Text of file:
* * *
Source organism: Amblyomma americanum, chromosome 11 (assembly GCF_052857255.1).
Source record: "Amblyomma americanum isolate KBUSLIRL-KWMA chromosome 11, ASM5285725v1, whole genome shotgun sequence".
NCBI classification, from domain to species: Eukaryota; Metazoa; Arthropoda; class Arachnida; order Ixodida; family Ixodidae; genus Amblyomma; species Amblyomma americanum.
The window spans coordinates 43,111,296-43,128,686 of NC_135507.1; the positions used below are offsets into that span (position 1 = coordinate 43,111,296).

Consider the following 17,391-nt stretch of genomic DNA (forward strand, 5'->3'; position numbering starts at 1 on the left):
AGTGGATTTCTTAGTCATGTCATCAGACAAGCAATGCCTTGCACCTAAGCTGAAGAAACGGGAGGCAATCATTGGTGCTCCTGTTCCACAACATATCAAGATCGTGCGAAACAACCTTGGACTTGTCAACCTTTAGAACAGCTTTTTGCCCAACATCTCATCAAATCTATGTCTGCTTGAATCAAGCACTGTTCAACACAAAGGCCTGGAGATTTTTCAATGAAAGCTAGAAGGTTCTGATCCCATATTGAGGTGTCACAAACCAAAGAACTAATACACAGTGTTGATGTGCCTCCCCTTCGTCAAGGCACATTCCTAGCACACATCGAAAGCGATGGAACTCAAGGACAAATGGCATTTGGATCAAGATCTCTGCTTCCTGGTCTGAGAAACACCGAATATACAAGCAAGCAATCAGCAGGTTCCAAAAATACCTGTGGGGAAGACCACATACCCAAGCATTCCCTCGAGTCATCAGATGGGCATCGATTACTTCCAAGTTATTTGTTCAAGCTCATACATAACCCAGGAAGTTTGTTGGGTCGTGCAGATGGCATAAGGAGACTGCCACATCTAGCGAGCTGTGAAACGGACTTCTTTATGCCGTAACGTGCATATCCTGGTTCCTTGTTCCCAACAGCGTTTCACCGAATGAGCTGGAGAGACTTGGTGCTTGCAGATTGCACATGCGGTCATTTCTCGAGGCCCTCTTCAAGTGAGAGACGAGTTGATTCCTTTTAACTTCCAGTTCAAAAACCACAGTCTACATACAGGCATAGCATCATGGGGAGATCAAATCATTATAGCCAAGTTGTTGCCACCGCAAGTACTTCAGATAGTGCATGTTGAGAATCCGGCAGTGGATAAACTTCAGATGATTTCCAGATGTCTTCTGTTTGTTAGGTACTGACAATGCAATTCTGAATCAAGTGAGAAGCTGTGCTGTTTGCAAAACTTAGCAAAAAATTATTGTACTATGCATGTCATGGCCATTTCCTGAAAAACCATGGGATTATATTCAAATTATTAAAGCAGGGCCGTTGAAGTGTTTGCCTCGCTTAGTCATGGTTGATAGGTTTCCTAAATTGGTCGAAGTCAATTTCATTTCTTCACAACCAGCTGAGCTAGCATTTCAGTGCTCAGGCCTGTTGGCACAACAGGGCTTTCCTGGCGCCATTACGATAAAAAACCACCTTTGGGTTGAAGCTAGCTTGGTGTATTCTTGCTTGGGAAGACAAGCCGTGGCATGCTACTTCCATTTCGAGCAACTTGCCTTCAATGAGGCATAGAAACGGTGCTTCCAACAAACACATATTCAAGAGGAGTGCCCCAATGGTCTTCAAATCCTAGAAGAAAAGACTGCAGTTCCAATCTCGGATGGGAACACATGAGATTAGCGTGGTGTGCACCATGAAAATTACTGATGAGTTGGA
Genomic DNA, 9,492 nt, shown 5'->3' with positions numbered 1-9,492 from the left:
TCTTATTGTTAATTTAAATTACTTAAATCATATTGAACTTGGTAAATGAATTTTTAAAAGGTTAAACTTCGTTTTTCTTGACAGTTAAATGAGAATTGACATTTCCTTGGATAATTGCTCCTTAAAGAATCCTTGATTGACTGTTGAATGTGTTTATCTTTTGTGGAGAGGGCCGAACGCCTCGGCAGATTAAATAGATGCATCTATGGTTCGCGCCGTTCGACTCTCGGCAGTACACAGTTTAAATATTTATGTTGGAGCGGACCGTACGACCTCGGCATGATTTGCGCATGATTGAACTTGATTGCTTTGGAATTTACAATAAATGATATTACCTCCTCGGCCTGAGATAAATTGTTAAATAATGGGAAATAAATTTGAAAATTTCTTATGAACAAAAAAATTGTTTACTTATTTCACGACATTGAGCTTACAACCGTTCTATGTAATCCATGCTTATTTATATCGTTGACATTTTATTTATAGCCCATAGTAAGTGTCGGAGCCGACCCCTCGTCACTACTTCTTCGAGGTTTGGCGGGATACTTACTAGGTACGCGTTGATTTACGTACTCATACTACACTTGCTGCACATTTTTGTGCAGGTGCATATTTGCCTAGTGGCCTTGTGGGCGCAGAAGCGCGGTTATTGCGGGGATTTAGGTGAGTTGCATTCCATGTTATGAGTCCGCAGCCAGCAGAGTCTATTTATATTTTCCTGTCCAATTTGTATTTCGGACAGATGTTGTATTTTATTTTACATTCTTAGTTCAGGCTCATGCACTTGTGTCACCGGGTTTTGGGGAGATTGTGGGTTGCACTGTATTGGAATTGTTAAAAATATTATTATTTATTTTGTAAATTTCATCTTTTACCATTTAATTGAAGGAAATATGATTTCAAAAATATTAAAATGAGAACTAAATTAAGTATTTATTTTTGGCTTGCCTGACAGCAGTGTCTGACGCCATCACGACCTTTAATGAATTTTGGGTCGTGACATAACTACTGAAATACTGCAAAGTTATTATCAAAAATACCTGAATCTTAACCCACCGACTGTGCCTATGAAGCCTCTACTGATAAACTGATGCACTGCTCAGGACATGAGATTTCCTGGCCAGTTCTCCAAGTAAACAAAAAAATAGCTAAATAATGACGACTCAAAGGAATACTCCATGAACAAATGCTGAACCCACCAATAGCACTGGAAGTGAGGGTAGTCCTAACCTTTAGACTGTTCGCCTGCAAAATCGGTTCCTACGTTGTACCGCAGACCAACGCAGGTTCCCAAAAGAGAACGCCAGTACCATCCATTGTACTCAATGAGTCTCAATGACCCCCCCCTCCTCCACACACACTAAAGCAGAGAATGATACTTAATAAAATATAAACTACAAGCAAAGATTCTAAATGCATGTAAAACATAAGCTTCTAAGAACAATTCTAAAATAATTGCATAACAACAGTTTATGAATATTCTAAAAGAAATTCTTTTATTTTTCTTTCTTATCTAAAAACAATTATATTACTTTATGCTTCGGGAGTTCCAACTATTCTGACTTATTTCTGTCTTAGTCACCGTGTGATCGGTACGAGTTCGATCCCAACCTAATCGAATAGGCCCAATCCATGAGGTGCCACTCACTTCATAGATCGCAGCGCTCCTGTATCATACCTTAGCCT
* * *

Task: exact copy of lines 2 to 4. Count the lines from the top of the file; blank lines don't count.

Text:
Source record: "Amblyomma americanum isolate KBUSLIRL-KWMA chromosome 11, ASM5285725v1, whole genome shotgun sequence".
NCBI classification, from domain to species: Eukaryota; Metazoa; Arthropoda; class Arachnida; order Ixodida; family Ixodidae; genus Amblyomma; species Amblyomma americanum.
The window spans coordinates 43,111,296-43,128,686 of NC_135507.1; the positions used below are offsets into that span (position 1 = coordinate 43,111,296).